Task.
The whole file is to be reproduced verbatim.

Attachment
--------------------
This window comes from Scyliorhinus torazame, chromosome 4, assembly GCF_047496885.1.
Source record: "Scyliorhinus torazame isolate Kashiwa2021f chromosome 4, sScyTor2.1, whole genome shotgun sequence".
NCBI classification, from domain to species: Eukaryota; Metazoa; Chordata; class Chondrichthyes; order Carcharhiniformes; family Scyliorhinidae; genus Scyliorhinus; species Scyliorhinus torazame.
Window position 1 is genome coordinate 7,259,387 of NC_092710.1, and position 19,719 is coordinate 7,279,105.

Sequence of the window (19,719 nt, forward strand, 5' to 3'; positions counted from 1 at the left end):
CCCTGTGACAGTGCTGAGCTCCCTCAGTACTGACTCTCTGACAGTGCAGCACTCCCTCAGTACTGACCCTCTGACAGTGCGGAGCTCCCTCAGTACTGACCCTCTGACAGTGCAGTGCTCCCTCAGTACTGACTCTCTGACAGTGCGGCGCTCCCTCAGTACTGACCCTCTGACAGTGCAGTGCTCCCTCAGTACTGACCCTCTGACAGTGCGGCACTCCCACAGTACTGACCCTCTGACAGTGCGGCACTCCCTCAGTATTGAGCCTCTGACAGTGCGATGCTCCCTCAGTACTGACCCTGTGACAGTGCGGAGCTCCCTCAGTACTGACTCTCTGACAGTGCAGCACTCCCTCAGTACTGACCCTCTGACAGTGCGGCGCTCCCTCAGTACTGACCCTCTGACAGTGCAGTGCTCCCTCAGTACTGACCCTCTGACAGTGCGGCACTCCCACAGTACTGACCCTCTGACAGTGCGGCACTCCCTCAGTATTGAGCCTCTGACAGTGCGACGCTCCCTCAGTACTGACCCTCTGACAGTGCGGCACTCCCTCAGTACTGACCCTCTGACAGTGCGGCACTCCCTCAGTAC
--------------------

This window comes from Scyliorhinus torazame, chromosome 4, assembly GCF_047496885.1.
Source record: "Scyliorhinus torazame isolate Kashiwa2021f chromosome 4, sScyTor2.1, whole genome shotgun sequence".
NCBI classification, from domain to species: Eukaryota; Metazoa; Chordata; class Chondrichthyes; order Carcharhiniformes; family Scyliorhinidae; genus Scyliorhinus; species Scyliorhinus torazame.
Window position 1 is genome coordinate 7,259,387 of NC_092710.1, and position 19,719 is coordinate 7,279,105.

Sequence of the window (19,719 nt, forward strand, 5' to 3'; positions counted from 1 at the left end):
CCCTGTGACAGTGCTGAGCTCCCTCAGTACTGACTCTCTGACAGTGCAGCACTCCCTCAGTACTGACCCTCTGACAGTGCGGAGCTCCCTCAGTACTGACCCTCTGACAGTGCAGTGCTCCCTCAGTACTGACTCTCTGACAGTGCGGCGCTCCCTCAGTACTGACCCTCTGACAGTGCAGTGCTCCCTCAGTACTGACCCTCTGACAGTGCGGCACTCCCACAGTACTGACCCTCTGACAGTGCGGCACTCCCTCAGTATTGAGCCTCTGACAGTGCGATGCTCCCTCAGTACTGACCCTGTGACAGTGCGGAGCTCCCTCAGTACTGACTCTCTGACAGTGCAGCACTCCCTCAGTACTGACCCTCTGACAGTGCGGCGCTCCCTCAGTACTGACCCTCTGACAGTGCAGTGCTCCCTCAGTACTGACCCTCTGACAGTGCGGCACTCCCACAGTACTGACCCTCTGACAGTGCGGCACTCCCTCAGTATTGAGCCTCTGACAGTGCGACGCTCCCTCAGTACTGACCCTCTGACAGTGCGGCACTCCCTCAGTACTGACCCTCTGACAGTGCGGCACTCCCTCAGTAC